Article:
Remember when I tried making Matryoshka at a meetup a while back? Well, a couple weeks ago, I attended another meetup for Paper Quilling. This time of year in Japan a lot of summer greeting cards are sent, so the leader of the group thought it would be a fun time to teach basic quilling techniques. I wanted to share this with you sooner, but I decided to give the card I made to my mom, so I wanted her to be the first to see it. Now that she’s gotten it, here it is!
Of course, it’s not perfect, but nothing handmade is! I really enjoyed making my first project. One of the coolest parts was that the group leader taught us the basic techniques using toothpicks to roll the paper! She also gave us a tip for getting strips of paper without spending much money: just use a paper shredder if you have one! I loved that we could try the craft without having to invest a ton–especially as these days paper quilling is starting to get quite popular again.Did you know that paper quilling is actually quite an old craft, and that even back in the Renaissance the strips of paper were trimmed from gilded edges of books? Here is one of the example cards the group leader made. Isn’t it fun? Here is my card with some of the cards the other girls made. I loved the idea of making a cat face (top left)! This was my favorite card. I was so jealous of the girl who made it!
I’d like to try quilling again sometime–I think it’s something I could get quite good at and enjoy. Tomorrow I’m off to another meetup for needle felting. I’ve done some needle felting before (remember this cute onigiri?), but I think it will be fun to try it with some other girls and hopefully learn some new techniques!
What kind of projects have you been working on lately?
I am proud of myself for two reasons today: 1) I went outside my comfort zone a bit, and 2) I did something I never used to have the patience for! Here are the details of reason number 1: I decided to join a crafting get-together with a bunch of people I’d never met before. I know I appear to be quite the social gal, but honestly going to a place where I didn’t know anyone seemed so uncomfortable that I almost canceled my reservation to join. For 1200 yen, I spent about three hours chatting with them making a cute little Matryoshka, and I think I’d like to go to future gatherings. All materials were provided, and we also got a cup of tea/coffee afterwards.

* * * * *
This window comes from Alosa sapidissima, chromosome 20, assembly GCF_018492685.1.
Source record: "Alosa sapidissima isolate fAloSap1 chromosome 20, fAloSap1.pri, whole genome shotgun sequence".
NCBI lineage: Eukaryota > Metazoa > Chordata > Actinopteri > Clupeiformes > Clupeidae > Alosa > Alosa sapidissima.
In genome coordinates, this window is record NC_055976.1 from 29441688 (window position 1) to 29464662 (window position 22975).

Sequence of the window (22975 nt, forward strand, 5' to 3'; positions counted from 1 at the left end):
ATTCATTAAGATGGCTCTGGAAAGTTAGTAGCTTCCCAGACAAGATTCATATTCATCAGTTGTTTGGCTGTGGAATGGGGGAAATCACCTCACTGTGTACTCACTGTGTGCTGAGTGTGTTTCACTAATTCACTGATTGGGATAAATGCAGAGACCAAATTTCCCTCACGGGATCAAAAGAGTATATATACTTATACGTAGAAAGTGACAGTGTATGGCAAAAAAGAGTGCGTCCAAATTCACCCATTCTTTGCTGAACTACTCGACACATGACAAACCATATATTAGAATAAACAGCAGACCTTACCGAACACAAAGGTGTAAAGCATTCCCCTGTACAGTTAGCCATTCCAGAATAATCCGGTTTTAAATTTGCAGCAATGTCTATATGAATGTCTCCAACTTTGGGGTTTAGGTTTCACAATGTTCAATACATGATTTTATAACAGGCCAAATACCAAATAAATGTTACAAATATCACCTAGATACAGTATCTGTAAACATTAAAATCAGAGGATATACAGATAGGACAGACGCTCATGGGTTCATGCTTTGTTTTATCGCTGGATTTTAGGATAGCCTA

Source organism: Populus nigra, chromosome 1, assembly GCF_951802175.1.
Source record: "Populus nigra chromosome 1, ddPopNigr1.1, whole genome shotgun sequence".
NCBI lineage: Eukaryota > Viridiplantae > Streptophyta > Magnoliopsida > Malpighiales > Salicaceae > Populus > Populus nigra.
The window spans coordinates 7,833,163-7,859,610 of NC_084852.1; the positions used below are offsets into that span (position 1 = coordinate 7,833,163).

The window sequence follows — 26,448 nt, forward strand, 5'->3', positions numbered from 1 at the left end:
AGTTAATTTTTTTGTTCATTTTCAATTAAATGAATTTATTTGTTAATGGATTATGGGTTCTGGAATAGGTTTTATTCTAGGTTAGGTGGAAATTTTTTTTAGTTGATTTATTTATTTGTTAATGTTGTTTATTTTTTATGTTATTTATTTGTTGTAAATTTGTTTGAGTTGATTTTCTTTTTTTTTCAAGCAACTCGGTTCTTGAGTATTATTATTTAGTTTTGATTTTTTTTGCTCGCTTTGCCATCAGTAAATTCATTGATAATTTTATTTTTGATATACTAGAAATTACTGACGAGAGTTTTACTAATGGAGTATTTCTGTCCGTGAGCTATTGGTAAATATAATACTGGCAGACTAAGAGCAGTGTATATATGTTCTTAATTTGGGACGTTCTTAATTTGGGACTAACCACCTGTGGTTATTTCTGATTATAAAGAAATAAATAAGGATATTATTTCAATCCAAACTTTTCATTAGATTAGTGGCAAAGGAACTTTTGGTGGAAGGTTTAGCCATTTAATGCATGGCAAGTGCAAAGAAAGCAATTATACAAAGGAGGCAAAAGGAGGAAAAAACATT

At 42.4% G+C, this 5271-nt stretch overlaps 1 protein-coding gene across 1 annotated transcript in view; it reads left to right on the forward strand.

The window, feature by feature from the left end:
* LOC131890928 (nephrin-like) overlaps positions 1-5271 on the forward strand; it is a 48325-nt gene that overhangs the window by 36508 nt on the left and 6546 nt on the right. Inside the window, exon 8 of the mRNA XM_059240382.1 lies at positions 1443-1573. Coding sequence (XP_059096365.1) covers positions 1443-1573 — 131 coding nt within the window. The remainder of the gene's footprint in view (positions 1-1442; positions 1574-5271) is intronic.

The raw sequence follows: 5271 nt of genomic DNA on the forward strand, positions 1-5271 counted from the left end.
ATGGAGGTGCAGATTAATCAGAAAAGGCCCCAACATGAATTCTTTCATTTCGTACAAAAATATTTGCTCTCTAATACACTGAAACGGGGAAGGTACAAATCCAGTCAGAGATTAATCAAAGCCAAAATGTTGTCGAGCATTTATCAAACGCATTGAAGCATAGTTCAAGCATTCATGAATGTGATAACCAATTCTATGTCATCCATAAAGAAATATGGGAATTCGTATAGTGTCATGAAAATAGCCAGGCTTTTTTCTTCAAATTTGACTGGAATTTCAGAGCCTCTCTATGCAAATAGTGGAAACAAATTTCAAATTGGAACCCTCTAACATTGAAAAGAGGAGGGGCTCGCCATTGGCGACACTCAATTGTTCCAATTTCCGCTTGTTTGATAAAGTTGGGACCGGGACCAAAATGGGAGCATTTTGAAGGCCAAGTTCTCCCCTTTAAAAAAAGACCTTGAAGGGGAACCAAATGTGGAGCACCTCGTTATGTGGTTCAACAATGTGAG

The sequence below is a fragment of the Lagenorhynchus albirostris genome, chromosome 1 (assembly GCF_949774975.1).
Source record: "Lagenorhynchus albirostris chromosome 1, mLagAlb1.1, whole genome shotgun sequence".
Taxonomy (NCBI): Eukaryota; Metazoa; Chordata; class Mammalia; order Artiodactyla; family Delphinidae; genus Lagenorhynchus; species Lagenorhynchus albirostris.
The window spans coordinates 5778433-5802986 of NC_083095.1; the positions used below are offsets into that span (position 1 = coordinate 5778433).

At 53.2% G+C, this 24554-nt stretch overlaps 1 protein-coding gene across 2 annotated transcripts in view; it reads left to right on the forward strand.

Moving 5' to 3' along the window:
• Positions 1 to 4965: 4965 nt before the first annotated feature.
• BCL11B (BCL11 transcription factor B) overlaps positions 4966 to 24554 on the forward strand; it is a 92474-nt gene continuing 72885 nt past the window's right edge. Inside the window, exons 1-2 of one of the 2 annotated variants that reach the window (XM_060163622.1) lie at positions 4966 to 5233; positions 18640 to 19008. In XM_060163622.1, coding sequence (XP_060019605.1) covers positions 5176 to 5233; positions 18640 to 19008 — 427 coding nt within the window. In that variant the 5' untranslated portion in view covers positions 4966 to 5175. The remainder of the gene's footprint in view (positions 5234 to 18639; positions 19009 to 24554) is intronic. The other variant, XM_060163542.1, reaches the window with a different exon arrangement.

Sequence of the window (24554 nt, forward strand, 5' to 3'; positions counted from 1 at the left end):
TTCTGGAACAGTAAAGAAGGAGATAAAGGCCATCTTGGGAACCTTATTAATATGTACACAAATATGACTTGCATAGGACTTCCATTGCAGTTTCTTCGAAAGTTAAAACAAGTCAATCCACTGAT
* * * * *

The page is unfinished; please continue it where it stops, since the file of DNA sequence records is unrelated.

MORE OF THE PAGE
Next comes the thing I never used to have patience for: SEWING. My mother used to cross-stitch so beautifully you could turn her work over and see a mirror image. I would attempt to cross-stitch and then feel like I should chuck needles across the room. I had thought cross-stitch could be a potential bonding time for us, but that thought was obviously short-lived. Today, however, I had to stay calm and collected (without throwing ANYTHING!), and I actually really enjoyed the embroidery part of the craft. I enjoyed it so much, in fact, that I’m thinking about ordering one of these cute cross-stitch patterns from Etsy! On the flip side, I was terrible at (and therefore disliked) sewing the felt pieces together. But you know, you win some, you lose some. Overall, I enjoyed my crafting experience. The teacher was Russian, and she talked about the debate over whether Matryoshka originated in Japan or Russia (you can read a bit about the history here!). She also told a lot of nice stories. For example, at the end of the meetup, I had a piece of red thread on my pants, and she told me that in Russia they say if a string is sticking to you, it means there is a man who will be seeking you out in your near future. You should wrap the string around your finger and say a letter of the alphabet each time it goes around. When your thread runs out, you’ve reached the letter the man’s name starts with. The color of the string will be the color of his hair. (In my case, there is apparently a red-haired man whose name will start with a K who I’ve warned Chad to be on the lookout for haha). Yes, I know my stitching is terrible pretty much everywhere outside of the cross-stitching. And I am also aware that the red one looks like she should probably go on a diet or wear better-fitting clothes. But aren’t they still adorable!? I was looking on pinterest and I found a couple cute, similar tutorials that don’t involve cross-stitch here and here. I also found these fun matryoshka coloring sheets, and this Matryoshka Doll Frame from Urban Outfitters that might just turn into a future wood burning project for me! I hope you enjoyed seeing my imperfect, perfect little Matryoshkas. Have you ever made anything Matryoshka-related? Have you ever joined a crafting meetup? xxCaitlyn